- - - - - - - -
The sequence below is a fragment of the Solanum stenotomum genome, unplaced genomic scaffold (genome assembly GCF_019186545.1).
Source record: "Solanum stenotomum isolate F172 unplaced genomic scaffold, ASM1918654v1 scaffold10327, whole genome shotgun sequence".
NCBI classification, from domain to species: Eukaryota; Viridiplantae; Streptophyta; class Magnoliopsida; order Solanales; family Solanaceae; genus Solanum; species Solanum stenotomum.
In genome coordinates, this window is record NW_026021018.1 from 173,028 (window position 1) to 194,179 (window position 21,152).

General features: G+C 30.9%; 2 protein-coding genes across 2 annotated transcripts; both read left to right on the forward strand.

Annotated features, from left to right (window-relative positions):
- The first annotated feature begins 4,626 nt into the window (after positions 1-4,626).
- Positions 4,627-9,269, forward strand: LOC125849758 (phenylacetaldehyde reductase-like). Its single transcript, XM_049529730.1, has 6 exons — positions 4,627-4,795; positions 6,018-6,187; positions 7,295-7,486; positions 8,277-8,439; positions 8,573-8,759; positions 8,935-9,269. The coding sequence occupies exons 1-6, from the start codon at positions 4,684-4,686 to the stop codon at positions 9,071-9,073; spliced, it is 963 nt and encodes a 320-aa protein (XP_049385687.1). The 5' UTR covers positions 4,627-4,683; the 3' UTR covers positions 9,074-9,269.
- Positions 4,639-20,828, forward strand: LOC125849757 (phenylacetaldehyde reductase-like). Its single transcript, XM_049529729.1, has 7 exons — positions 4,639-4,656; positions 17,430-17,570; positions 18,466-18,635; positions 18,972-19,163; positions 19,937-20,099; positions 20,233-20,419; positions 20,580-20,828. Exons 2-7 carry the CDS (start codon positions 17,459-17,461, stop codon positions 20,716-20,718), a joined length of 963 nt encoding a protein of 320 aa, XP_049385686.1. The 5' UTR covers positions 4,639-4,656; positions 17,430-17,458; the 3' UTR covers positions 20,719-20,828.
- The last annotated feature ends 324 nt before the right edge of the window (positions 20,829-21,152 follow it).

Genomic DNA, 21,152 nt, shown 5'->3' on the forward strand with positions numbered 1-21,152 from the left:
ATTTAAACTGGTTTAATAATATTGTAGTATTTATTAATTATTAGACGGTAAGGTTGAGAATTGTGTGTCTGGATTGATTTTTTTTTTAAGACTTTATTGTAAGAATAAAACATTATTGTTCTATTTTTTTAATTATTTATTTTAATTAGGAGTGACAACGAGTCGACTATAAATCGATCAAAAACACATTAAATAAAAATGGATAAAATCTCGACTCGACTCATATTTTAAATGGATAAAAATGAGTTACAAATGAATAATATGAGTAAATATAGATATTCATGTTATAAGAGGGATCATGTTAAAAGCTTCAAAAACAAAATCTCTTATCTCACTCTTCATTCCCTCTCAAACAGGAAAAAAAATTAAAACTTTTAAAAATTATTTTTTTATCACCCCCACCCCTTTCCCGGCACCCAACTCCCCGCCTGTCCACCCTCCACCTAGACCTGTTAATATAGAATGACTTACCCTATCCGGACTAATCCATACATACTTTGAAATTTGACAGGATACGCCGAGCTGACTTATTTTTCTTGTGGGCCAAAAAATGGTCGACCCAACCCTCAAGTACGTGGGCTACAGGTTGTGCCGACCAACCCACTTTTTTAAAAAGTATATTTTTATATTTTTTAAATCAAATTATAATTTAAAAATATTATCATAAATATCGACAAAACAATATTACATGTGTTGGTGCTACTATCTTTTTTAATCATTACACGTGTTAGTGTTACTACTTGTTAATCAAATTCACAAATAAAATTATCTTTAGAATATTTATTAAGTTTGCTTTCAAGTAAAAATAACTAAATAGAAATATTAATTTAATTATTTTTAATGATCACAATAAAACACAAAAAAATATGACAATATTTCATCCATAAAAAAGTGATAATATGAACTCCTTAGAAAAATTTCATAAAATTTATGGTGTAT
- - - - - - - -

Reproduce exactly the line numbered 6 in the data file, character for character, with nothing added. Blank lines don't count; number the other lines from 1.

Annotated features, from left to right (window-relative positions):